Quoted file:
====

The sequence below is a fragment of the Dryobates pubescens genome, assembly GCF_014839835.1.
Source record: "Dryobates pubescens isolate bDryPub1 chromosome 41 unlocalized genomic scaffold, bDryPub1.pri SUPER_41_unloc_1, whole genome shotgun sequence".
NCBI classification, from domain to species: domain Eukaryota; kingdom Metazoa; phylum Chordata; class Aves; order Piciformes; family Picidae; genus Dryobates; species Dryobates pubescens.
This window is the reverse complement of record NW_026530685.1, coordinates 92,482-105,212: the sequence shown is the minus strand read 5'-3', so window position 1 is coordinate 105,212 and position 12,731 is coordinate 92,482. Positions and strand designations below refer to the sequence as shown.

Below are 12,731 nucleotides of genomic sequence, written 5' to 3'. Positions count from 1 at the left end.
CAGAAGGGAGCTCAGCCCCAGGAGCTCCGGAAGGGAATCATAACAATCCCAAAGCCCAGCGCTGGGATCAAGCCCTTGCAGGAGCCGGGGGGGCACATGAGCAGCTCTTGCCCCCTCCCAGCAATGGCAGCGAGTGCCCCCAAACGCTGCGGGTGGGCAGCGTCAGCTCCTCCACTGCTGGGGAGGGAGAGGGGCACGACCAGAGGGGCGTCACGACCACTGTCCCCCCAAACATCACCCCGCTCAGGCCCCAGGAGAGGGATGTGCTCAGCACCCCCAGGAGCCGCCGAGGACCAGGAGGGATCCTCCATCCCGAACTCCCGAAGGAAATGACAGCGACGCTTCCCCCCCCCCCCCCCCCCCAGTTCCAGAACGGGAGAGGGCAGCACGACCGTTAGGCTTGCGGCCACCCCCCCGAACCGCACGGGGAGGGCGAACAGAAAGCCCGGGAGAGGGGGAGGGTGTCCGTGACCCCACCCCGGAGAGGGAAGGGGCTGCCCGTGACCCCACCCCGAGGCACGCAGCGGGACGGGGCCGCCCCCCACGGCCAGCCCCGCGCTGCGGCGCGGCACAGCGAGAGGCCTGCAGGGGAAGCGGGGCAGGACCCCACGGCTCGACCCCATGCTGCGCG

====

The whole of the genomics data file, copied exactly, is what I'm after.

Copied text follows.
The sequence below is a fragment of the Dryobates pubescens genome, assembly GCF_014839835.1.
Source record: "Dryobates pubescens isolate bDryPub1 chromosome 41 unlocalized genomic scaffold, bDryPub1.pri SUPER_41_unloc_1, whole genome shotgun sequence".
NCBI classification, from domain to species: domain Eukaryota; kingdom Metazoa; phylum Chordata; class Aves; order Piciformes; family Picidae; genus Dryobates; species Dryobates pubescens.
This window is the reverse complement of record NW_026530685.1, coordinates 92,482-105,212: the sequence shown is the minus strand read 5'-3', so window position 1 is coordinate 105,212 and position 12,731 is coordinate 92,482. Positions and strand designations below refer to the sequence as shown.

Below are 12,731 nucleotides of genomic sequence, written 5' to 3'. Positions count from 1 at the left end.
CAGAAGGGAGCTCAGCCCCAGGAGCTCCGGAAGGGAATCATAACAATCCCAAAGCCCAGCGCTGGGATCAAGCCCTTGCAGGAGCCGGGGGGGCACATGAGCAGCTCTTGCCCCCTCCCAGCAATGGCAGCGAGTGCCCCCAAACGCTGCGGGTGGGCAGCGTCAGCTCCTCCACTGCTGGGGAGGGAGAGGGGCACGACCAGAGGGGCGTCACGACCACTGTCCCCCCAAACATCACCCCGCTCAGGCCCCAGGAGAGGGATGTGCTCAGCACCCCCAGGAGCCGCCGAGGACCAGGAGGGATCCTCCATCCCGAACTCCCGAAGGAAATGACAGCGACGCTTCCCCCCCCCCCCCCCCCCCAGTTCCAGAACGGGAGAGGGCAGCACGACCGTTAGGCTTGCGGCCACCCCCCCGAACCGCACGGGGAGGGCGAACAGAAAGCCCGGGAGAGGGGGAGGGTGTCCGTGACCCCACCCCGGAGAGGGAAGGGGCTGCCCGTGACCCCACCCCGAGGCACGCAGCGGGACGGGGCCGCCCCCCACGGCCAGCCCCGCGCTGCGGCGCGGCACAGCGAGAGGCCTGCAGGGGAAGCGGGGCAGGACCCCACGGCTCGACCCCATGCTGCGCG